Parasitic infections may change the equilibrium between the costs and benefits of an animal for maintaining its status in a social group. Consequently, parasites may influence the social status of an animal in a group. The present study investigated whether acute infection with Isospora spp. has any effect on the social relationships (e.g. dominance hierarchy) of male house sparrows and how the infection influences their behaviour, immune status, and body condition. Furthermore, the study allowed us to examine how important the 'badge of dominance' is with respect to maintaining social status even when the actual condition is changing as a result of infection. The results obtained showed that an acute infection leads to changes in the dominance hierarchy of a social group and that body mass losses of birds depend on the achieved hierarchy status. A positive correlation between the badge size and male aggressiveness was only found during acute infection. In addition, we also found a relationship between cell-mediated immune response and male aggressiveness during acute infection. This suggests that male badge size is not sufficient to maintain a given dominance position. On the other hand, badge size, a signal developed during the moult, appears to remain an informative and 'honest' signal several months later, reflecting the energy reserves of a bird faced with a demanding stressful situation such as acute infection. © 2010 The Linnean Society of London.

Marquardt M.,Institute for Polar Ecology | Kramer M.,Institute for Polar Ecology | Carnat G.,University of Manitoba | Werner I.,Institute for Polar Ecology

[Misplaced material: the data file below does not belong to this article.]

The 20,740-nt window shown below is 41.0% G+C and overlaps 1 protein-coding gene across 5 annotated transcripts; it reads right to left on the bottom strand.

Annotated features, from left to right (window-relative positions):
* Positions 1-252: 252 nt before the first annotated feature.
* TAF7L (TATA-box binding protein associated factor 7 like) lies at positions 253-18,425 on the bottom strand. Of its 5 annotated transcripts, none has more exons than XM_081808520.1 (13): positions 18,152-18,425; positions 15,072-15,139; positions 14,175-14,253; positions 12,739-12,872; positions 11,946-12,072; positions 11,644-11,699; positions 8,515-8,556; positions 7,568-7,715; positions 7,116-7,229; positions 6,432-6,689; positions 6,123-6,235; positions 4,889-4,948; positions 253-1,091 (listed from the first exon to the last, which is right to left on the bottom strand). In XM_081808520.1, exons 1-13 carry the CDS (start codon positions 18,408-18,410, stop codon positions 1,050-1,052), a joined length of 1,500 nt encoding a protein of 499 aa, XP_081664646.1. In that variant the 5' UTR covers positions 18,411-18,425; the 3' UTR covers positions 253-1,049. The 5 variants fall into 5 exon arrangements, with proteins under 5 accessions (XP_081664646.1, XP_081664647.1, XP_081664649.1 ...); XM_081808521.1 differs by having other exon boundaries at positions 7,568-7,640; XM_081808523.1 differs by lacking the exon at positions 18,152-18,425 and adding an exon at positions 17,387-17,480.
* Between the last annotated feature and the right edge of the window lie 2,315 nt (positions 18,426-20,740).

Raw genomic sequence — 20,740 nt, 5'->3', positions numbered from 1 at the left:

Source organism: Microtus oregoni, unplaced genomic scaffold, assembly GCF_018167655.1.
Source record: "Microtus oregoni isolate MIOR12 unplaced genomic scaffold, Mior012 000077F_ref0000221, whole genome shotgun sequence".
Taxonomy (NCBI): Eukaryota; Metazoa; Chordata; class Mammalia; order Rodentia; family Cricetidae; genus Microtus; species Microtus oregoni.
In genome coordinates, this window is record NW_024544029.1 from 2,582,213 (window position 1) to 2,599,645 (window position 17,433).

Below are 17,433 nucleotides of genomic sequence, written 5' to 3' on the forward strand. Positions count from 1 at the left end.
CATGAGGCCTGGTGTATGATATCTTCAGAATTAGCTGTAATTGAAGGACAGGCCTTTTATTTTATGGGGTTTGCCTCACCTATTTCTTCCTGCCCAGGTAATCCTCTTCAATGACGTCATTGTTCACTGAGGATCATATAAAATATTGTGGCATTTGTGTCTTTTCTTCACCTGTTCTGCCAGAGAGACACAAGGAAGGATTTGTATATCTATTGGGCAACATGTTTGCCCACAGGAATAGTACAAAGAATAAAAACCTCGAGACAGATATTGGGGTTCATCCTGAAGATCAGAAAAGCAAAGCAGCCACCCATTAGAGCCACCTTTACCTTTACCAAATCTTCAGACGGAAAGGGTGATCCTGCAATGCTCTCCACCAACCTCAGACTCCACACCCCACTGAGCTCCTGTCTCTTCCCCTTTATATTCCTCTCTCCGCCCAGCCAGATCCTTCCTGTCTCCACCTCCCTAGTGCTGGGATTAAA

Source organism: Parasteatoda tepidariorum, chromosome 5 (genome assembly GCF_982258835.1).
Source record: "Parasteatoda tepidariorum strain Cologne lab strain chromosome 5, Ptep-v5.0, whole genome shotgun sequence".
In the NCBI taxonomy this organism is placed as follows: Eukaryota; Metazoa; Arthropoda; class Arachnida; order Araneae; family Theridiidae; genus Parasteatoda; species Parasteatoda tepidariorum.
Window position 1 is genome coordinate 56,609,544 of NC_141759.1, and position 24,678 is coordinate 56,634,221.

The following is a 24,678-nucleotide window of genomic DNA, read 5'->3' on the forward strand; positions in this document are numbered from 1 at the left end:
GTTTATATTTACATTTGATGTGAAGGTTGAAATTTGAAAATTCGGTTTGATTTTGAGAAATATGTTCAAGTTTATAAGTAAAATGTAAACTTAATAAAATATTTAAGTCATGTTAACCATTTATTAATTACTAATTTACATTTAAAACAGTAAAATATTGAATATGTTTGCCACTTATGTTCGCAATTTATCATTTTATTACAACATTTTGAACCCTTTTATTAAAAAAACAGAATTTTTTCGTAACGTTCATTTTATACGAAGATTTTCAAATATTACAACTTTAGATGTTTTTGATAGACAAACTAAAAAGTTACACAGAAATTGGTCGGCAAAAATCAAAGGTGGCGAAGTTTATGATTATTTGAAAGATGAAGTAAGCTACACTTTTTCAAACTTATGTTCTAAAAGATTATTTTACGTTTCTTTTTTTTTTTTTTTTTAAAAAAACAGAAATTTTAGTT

Polar Biology | Year: 2011

This is the first study to determine vertical distribution patterns of sympagic meiofauna, including metazoans, protozoans and eggs <20 μm, in the Amundsen Gulf (southeastern Beaufort Sea, Arctic). Full sea-ice cores were sampled from mid of March to end of May 2008 (Circumpolar Flaw Lead system study). Investigations were performed on first-year ice from three pack- and three fast-ice stations. Additionally, 5-cm bottom-ice sections were sampled at 13 pack-ice and 5 fast-ice stations. The metazoan community was composed of nematodes, rotifers, copepods, copepod nauplii, platyhelminthes and a few rare taxa such as mollusks, cnidarians and nemerteans. High numbers of eggs, between 50 and 2,188 eggs L -1, particularly of nematodes and copepods, were present in the ice. Investigations revealed also eggs of the pelagic species Calanus hyperboreus and Sagitta spp. within the ice, so that further research is needed to clarify whether more organisms than expected might use this habitat as a reproduction ground. Many different morphotypes of protozoans were observed in the samples, especially ciliates of the order Euplotida. The highest abundance was always found in the lowermost 5 cm of the ice cores, nevertheless sympagic meiofauna was not restricted to that part of the ice. Integrated meiofauna abundance ranged between 41 and 4,738 × 10 2 Ind. m -2 and was highest in the fast ice in early May. Differences between pack and fast ice in terms of integrated meiofauna communities and vertical distribution were not significant, while the analysis of the bottom-ice sections indicated both a temporal development and ice-type-specific differences. © 2011 Springer-Verlag.

Palinauskas V.,Vilnius University | Dolnik O.V.,Vilnius University | Dolnik O.V.,Institute for Polar Ecology | Valkiunas G.,Vilnius University | And 2 more authors.
Journal of Parasitology | Year: 2010